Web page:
Using DiffEq isoutofdomain to enforce positivity

I’m trying to enforce positivity of my solution using the isoutofdomain solver option in the DifferentialEquations package, yet it seems that an error within my derivative function (which requires positivity at the time step) is still being thrown. I thought isoutofdomain should prevent this from occurring.

Here’s my setup:

rhs(m, par, t) = get_aerosol_growth_3mom(m, par, t, v_up)
prob = ODEProblem(rhs, moments_S_init, tspan, ODE_parameters)
sol = solve(prob, reltol = tol, abstol = tol, isoutofdomain = (m,p,t) -> any(x->x<0, m))

The derivative function “get_aerosol_growth_3mom(m, par, t, v_up)” throws an error and cannot proceed if any element of m is negative. When I run the script, this error is still being thrown (rather than being averted via isoutofdomain). Inserting some print statements for the arguments to the derivative function:

time: 0.0
prognostic moments: [100.0, 10825.08853082, 1.4756905287634078e6, 0.02]

time: 3.5670907415192044e-6
prognostic moments: [100.0, 11008.214660723124, 1.4807861187372427e6, 0.02000000186343498]

time: 0.0
prognostic moments: [100.0, 10825.08853082, 1.4756905287634078e6, 0.02]

time: 1.7835453707596022e-6
prognostic moments: [100.0, 10916.651595771562, 1.4782383237503252e6, 0.020000000931717492]

time: 3.884165474098689e-5
prognostic moments: [100.0, -14624.568385517678, 1.560013303242658e6, 0.02000002029073535]

ERROR: LoadError: all moments need to be nonnegative.

So the second element is negative, despite the isoutofdomain option.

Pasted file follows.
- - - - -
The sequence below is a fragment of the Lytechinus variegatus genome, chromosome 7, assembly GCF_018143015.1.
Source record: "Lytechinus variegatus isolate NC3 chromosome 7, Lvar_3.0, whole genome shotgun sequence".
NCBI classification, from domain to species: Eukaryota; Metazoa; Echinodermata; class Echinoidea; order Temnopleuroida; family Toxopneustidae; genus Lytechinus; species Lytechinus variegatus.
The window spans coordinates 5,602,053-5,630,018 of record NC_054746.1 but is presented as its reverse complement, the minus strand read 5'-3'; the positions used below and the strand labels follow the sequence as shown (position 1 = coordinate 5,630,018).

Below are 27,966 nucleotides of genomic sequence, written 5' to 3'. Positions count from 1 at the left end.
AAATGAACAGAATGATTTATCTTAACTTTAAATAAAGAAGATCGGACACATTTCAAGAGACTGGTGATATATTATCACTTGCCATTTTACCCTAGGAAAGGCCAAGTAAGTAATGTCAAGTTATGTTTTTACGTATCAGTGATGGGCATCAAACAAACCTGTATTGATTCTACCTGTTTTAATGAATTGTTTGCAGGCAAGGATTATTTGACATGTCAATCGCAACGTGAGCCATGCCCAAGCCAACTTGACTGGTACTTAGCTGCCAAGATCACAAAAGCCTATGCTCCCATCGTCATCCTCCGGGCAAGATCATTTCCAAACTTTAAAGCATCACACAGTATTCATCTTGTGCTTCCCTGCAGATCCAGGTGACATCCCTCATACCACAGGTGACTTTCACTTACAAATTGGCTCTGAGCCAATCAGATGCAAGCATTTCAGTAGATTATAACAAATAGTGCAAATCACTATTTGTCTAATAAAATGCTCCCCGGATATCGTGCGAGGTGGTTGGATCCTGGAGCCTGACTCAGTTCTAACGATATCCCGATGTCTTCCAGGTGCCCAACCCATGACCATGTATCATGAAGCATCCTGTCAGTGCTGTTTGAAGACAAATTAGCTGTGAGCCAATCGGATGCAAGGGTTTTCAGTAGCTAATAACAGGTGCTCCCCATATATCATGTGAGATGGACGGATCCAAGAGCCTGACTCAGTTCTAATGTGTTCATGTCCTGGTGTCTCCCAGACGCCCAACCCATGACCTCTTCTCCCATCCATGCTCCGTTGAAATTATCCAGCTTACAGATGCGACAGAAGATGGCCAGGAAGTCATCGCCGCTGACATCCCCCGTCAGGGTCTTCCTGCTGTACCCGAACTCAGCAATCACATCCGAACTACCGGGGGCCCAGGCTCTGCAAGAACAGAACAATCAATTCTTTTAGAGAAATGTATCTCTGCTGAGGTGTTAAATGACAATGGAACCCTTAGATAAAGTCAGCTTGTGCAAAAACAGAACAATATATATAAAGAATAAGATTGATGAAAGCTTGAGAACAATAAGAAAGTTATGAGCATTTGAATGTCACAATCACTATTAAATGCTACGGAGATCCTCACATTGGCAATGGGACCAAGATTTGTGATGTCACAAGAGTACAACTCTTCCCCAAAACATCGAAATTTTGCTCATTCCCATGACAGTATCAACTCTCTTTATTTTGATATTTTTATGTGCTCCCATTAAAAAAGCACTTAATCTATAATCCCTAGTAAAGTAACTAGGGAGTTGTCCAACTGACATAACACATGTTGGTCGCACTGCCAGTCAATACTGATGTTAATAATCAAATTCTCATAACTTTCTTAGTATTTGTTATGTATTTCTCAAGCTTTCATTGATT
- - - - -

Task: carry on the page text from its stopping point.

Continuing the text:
Can anyone see where I went wrong here? Thanks for the help.

It will get a negative and then reject that time step. You need to make your derivative function robust to this (for example, just give Infs), and then it’ll pull back when it realizes it goes negative.

Thanks Chris, I’ve thought about this and am not sure I understand. Could you clarify what you mean when you say “make your derivative function robust to this (for example, just give Infs)”. Should my derivative function interact somehow with the callback or with the time step? What do you mean by “just give Infs”?

On another related note, I’m having a similar issue when I try to use callbacks instead. As a toy example, I’m trying:

`# implement callbacks to halt the integration
  function condition(m,t,integrator) 
    println("Condition checked")
    t>=1e-9
  end

  function affect!(integrator) 
    terminate!(integrator)
  end

This exact callback works for the simple toy “bouncing ball” example from the DiffEq documentation, but it is never even called when I use it in my code. What’s going on?